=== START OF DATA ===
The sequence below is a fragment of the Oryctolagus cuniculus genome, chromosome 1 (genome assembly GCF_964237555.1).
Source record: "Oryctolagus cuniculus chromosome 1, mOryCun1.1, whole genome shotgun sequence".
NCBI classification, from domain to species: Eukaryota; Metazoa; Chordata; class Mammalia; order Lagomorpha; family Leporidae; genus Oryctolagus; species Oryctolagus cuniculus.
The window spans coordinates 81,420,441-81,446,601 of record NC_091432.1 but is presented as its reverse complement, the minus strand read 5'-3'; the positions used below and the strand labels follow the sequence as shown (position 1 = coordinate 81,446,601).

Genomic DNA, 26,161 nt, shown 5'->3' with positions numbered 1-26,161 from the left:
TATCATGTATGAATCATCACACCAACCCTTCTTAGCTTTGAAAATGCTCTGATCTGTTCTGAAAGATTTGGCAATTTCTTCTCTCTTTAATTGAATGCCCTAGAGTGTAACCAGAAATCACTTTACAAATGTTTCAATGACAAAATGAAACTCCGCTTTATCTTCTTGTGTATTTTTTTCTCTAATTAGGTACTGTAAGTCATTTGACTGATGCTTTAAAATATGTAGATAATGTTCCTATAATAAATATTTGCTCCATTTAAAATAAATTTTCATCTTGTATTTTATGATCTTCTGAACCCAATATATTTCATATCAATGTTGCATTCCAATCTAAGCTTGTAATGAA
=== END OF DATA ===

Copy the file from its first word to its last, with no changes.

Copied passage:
The sequence below is a fragment of the Oryctolagus cuniculus genome, chromosome 1 (genome assembly GCF_964237555.1).
Source record: "Oryctolagus cuniculus chromosome 1, mOryCun1.1, whole genome shotgun sequence".
NCBI classification, from domain to species: Eukaryota; Metazoa; Chordata; class Mammalia; order Lagomorpha; family Leporidae; genus Oryctolagus; species Oryctolagus cuniculus.
The window spans coordinates 81,420,441-81,446,601 of record NC_091432.1 but is presented as its reverse complement, the minus strand read 5'-3'; the positions used below and the strand labels follow the sequence as shown (position 1 = coordinate 81,446,601).

Genomic DNA, 26,161 nt, shown 5'->3' with positions numbered 1-26,161 from the left:
TATCATGTATGAATCATCACACCAACCCTTCTTAGCTTTGAAAATGCTCTGATCTGTTCTGAAAGATTTGGCAATTTCTTCTCTCTTTAATTGAATGCCCTAGAGTGTAACCAGAAATCACTTTACAAATGTTTCAATGACAAAATGAAACTCCGCTTTATCTTCTTGTGTATTTTTTTCTCTAATTAGGTACTGTAAGTCATTTGACTGATGCTTTAAAATATGTAGATAATGTTCCTATAATAAATATTTGCTCCATTTAAAATAAATTTTCATCTTGTATTTTATGATCTTCTGAACCCAATATATTTCATATCAATGTTGCATTCCAATCTAAGCTTGTAATGAA